“Clerks II” begins with Dante and Randal forced to move on with their lives after seemingly being frozen in time for a decade working at the Quick Stop convenience store and its neighboring video-rental shop, actual stores where Smith worked while writing and shooting the original “Clerks.”
‘Clerks III’?Without spoiling the opening gag, circumstances send Dante and Randal off to work at a Mooby’s fast-food franchise, where lunch is served with some disgusting additives amid obscene debate about pop culture, sex acts and which is the one true trilogy, “Star Wars” or “The Lord of the Rings.”
“There’s something in this to offend everyone,” said Rosario Dawson, who co-stars as the Mooby’s manager. “So many movies that are made now are so safe. They’re trying to get as broad of an audience as possible, and the product is so watered down it’s just an insult to the intelligence of most audiences. That’s not at all what Kevin does.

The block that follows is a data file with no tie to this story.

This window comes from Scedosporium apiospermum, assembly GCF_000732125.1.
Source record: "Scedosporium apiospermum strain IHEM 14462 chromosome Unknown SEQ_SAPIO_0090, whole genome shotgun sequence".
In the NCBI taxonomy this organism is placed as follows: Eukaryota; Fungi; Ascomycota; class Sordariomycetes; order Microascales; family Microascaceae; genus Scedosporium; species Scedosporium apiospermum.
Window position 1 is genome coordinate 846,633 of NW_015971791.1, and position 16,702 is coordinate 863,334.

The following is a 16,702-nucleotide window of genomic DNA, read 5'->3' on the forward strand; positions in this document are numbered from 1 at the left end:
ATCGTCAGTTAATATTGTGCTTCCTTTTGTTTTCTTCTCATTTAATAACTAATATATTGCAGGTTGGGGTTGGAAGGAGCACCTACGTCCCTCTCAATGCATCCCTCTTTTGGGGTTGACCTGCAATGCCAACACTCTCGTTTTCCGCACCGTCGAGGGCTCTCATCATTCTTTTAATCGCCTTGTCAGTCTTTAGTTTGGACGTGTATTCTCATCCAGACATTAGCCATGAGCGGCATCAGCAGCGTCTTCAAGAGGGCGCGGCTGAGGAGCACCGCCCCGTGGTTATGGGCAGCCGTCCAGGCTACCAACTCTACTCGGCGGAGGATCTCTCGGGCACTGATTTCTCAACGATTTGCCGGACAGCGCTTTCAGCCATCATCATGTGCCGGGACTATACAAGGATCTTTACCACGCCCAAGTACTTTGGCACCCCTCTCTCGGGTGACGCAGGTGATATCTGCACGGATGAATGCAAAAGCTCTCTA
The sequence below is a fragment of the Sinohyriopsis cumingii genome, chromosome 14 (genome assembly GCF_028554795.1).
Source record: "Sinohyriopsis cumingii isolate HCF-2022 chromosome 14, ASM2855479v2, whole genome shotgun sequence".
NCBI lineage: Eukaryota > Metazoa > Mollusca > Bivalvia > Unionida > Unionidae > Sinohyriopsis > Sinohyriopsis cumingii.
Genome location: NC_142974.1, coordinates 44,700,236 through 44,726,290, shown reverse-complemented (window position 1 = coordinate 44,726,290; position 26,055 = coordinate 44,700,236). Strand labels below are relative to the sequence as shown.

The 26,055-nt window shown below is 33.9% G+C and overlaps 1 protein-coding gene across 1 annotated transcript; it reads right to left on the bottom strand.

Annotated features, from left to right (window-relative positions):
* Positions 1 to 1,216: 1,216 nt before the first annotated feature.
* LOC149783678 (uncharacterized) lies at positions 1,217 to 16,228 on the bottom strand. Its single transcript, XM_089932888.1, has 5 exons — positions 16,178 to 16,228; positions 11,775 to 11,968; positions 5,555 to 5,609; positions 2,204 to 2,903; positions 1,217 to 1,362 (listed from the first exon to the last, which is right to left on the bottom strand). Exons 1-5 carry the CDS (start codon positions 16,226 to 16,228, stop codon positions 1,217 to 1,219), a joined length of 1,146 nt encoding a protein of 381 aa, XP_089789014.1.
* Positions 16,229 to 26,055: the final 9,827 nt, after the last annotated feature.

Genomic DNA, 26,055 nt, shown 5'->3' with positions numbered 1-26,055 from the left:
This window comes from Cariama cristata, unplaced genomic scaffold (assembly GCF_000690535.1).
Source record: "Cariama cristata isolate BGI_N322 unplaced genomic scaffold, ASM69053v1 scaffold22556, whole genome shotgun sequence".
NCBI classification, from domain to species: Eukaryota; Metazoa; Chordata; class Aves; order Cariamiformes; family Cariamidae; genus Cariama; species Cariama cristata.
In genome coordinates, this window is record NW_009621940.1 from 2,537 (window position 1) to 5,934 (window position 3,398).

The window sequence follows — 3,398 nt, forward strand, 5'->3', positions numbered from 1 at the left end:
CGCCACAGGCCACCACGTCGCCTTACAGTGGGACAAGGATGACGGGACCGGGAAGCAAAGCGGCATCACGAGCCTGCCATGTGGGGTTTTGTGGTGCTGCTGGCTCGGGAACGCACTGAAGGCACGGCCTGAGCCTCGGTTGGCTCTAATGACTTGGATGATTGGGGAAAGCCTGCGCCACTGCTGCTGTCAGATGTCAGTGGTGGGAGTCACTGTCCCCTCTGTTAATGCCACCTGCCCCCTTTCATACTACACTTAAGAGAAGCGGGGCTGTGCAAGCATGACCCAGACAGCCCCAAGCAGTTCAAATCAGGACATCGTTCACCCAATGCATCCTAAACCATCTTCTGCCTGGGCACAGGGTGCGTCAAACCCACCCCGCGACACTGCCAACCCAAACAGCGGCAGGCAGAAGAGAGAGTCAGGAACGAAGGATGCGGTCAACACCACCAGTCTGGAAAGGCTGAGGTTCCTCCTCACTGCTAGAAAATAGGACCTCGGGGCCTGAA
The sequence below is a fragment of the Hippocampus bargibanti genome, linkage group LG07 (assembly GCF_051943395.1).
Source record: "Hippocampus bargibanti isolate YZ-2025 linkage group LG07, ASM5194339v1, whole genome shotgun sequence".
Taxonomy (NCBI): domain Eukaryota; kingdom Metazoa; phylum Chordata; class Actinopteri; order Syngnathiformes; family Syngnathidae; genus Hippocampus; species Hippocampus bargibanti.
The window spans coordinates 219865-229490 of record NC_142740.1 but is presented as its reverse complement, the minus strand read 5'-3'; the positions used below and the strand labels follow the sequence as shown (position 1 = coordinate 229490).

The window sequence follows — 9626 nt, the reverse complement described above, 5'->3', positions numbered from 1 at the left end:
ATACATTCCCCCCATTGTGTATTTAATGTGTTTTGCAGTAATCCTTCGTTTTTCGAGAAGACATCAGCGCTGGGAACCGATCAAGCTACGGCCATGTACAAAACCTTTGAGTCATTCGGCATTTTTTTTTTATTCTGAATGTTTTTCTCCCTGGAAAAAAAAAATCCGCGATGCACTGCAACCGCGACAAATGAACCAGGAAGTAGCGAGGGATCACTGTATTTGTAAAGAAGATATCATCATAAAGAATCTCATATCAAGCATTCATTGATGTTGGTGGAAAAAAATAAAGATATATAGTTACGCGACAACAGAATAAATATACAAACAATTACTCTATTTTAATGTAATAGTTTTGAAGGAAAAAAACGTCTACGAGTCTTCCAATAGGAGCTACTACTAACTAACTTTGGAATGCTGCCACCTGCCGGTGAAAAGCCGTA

“Clerks II” features cameos from Smith regulars Ben Affleck and Jason Lee, plus the return of drug dealers Jay (Jason Mewes) and Silent Bob (Smith), though they’re no longer users themselves, a nod to party-hearty Mewes staying sober for the last three years.
“I think people relate to Jay and Silent Bob, dudes just sitting around smoking weed and being obnoxious,” said Mewes. “A lot of people tell me, ‘I have a friend just like that.”’
For all its vulgarity, “Clerks II” has a sweet sensibility and ultimately takes Dante and Randal to a place that should please fans of the original flick — and could leave them counting on “Clerks III.”
Smith said he would not rule that out, and he hopes to do a straight-to-video animated “Clerks” movie. But a third live-action film would be a tough sell for Anderson, who only agreed to do “Clerks II” after a lot of arm-twisting.
“If Kevin thought he had a hard time convincing me to do number two, he’s in for a real battle to do number three,” said Anderson, who initially thought the sequel was a bad idea but signed on because he liked the script. “This one’s a very nice bookend to ‘Clerks,’ and I think the ending is really poignant.”